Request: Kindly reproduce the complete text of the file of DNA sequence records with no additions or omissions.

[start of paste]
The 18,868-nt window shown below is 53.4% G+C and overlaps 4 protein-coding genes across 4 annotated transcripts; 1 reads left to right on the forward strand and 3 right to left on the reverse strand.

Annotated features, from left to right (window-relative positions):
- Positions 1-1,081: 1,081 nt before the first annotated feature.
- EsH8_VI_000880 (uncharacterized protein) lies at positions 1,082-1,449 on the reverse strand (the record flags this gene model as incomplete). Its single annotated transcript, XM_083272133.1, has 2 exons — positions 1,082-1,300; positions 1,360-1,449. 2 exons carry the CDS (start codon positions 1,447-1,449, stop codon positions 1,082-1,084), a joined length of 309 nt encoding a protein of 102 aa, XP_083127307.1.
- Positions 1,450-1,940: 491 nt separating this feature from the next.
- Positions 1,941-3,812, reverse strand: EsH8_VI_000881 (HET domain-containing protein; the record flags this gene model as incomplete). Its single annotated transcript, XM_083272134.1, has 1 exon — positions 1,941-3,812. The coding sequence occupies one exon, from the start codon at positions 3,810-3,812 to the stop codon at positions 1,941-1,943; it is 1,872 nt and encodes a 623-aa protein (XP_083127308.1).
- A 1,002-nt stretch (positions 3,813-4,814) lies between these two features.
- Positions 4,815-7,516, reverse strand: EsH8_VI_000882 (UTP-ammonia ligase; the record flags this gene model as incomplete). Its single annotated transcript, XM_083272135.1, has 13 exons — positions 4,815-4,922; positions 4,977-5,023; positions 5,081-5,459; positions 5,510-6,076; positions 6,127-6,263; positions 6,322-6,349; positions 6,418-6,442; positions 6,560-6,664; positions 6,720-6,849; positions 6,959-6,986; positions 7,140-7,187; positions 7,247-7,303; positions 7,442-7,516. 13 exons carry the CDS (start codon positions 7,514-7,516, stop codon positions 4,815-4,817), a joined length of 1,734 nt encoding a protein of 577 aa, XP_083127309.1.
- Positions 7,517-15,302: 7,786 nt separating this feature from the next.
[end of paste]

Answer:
The 18,868-nt window shown below is 53.4% G+C and overlaps 4 protein-coding genes across 4 annotated transcripts; 1 reads left to right on the forward strand and 3 right to left on the reverse strand.

Annotated features, from left to right (window-relative positions):
- Positions 1-1,081: 1,081 nt before the first annotated feature.
- EsH8_VI_000880 (uncharacterized protein) lies at positions 1,082-1,449 on the reverse strand (the record flags this gene model as incomplete). Its single annotated transcript, XM_083272133.1, has 2 exons — positions 1,082-1,300; positions 1,360-1,449. 2 exons carry the CDS (start codon positions 1,447-1,449, stop codon positions 1,082-1,084), a joined length of 309 nt encoding a protein of 102 aa, XP_083127307.1.
- Positions 1,450-1,940: 491 nt separating this feature from the next.
- Positions 1,941-3,812, reverse strand: EsH8_VI_000881 (HET domain-containing protein; the record flags this gene model as incomplete). Its single annotated transcript, XM_083272134.1, has 1 exon — positions 1,941-3,812. The coding sequence occupies one exon, from the start codon at positions 3,810-3,812 to the stop codon at positions 1,941-1,943; it is 1,872 nt and encodes a 623-aa protein (XP_083127308.1).
- A 1,002-nt stretch (positions 3,813-4,814) lies between these two features.
- Positions 4,815-7,516, reverse strand: EsH8_VI_000882 (UTP-ammonia ligase; the record flags this gene model as incomplete). Its single annotated transcript, XM_083272135.1, has 13 exons — positions 4,815-4,922; positions 4,977-5,023; positions 5,081-5,459; positions 5,510-6,076; positions 6,127-6,263; positions 6,322-6,349; positions 6,418-6,442; positions 6,560-6,664; positions 6,720-6,849; positions 6,959-6,986; positions 7,140-7,187; positions 7,247-7,303; positions 7,442-7,516. 13 exons carry the CDS (start codon positions 7,514-7,516, stop codon positions 4,815-4,817), a joined length of 1,734 nt encoding a protein of 577 aa, XP_083127309.1.
- Positions 7,517-15,302: 7,786 nt separating this feature from the next.